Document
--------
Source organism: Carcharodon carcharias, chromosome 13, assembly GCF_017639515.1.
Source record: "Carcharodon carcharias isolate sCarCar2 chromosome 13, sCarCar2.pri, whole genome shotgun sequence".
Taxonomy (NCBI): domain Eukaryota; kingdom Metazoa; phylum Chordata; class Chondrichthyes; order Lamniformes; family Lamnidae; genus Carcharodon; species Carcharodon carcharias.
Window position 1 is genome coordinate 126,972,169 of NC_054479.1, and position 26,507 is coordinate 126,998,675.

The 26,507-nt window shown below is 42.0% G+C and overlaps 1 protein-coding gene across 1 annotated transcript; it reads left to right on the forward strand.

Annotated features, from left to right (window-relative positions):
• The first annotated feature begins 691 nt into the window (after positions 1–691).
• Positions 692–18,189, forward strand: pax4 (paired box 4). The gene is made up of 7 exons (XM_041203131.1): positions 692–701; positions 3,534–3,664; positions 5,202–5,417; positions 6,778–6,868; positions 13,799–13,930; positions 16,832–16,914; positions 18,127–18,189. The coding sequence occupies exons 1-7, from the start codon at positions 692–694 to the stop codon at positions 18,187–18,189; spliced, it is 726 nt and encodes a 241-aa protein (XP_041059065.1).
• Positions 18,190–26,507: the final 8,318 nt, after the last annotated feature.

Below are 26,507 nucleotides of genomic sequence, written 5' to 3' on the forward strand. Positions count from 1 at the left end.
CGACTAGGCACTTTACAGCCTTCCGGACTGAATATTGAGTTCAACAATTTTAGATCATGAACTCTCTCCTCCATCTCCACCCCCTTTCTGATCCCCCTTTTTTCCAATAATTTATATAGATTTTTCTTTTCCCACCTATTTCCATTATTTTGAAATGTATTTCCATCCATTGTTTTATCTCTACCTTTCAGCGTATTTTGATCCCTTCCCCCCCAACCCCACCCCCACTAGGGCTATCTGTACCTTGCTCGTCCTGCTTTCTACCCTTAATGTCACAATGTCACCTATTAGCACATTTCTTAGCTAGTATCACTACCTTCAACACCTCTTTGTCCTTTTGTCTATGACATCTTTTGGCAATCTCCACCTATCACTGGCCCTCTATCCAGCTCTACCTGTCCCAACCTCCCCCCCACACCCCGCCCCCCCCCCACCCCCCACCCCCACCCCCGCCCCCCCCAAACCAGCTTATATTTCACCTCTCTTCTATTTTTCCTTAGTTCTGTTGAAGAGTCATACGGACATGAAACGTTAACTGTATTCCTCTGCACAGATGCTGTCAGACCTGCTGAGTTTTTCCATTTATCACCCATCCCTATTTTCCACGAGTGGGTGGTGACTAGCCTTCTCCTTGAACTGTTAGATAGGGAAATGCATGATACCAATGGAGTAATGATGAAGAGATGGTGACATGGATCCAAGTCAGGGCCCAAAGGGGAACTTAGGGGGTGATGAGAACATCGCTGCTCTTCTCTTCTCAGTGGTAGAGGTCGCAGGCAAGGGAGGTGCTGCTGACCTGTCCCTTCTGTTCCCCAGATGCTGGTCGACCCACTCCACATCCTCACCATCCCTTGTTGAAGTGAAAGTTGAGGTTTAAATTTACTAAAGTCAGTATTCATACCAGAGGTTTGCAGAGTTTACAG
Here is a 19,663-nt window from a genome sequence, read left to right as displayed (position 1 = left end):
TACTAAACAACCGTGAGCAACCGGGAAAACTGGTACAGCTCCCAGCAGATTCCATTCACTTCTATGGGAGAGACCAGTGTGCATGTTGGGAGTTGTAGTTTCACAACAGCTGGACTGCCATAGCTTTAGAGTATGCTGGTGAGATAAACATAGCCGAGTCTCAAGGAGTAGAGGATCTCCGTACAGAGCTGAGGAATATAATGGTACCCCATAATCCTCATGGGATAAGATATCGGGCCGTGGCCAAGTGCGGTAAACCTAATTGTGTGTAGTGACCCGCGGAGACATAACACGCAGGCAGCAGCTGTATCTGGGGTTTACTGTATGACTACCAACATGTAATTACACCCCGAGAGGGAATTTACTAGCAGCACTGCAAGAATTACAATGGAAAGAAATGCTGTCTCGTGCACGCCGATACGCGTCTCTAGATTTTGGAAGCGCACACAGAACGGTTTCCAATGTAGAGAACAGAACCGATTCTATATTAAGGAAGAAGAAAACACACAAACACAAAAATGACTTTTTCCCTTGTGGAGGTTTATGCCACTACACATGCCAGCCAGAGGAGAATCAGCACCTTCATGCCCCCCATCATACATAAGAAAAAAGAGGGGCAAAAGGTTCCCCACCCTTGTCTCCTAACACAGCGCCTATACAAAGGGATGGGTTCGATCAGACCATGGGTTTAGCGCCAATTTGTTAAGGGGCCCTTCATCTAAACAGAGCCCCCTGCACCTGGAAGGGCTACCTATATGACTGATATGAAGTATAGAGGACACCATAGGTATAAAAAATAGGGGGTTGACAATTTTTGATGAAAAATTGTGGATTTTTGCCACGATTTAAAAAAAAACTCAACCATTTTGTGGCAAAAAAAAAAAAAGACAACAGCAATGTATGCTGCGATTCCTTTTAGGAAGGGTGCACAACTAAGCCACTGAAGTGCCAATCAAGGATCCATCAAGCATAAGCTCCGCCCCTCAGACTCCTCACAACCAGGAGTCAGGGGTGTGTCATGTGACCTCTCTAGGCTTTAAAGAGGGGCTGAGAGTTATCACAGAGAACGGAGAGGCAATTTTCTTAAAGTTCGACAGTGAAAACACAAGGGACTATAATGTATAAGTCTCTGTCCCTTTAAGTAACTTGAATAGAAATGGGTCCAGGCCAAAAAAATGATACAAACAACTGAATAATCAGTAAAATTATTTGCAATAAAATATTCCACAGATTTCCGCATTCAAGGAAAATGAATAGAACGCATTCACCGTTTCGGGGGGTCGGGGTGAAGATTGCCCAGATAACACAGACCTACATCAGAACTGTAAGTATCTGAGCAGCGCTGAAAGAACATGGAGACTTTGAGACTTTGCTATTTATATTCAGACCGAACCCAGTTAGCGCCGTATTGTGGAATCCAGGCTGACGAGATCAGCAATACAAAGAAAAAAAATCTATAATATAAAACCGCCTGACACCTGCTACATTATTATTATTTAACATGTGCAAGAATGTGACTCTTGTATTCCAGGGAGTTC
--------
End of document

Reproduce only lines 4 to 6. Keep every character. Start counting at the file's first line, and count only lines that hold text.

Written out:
Window position 1 is genome coordinate 126,972,169 of NC_054479.1, and position 26,507 is coordinate 126,998,675.

The 26,507-nt window shown below is 42.0% G+C and overlaps 1 protein-coding gene across 1 annotated transcript; it reads left to right on the forward strand.

Annotated features, from left to right (window-relative positions):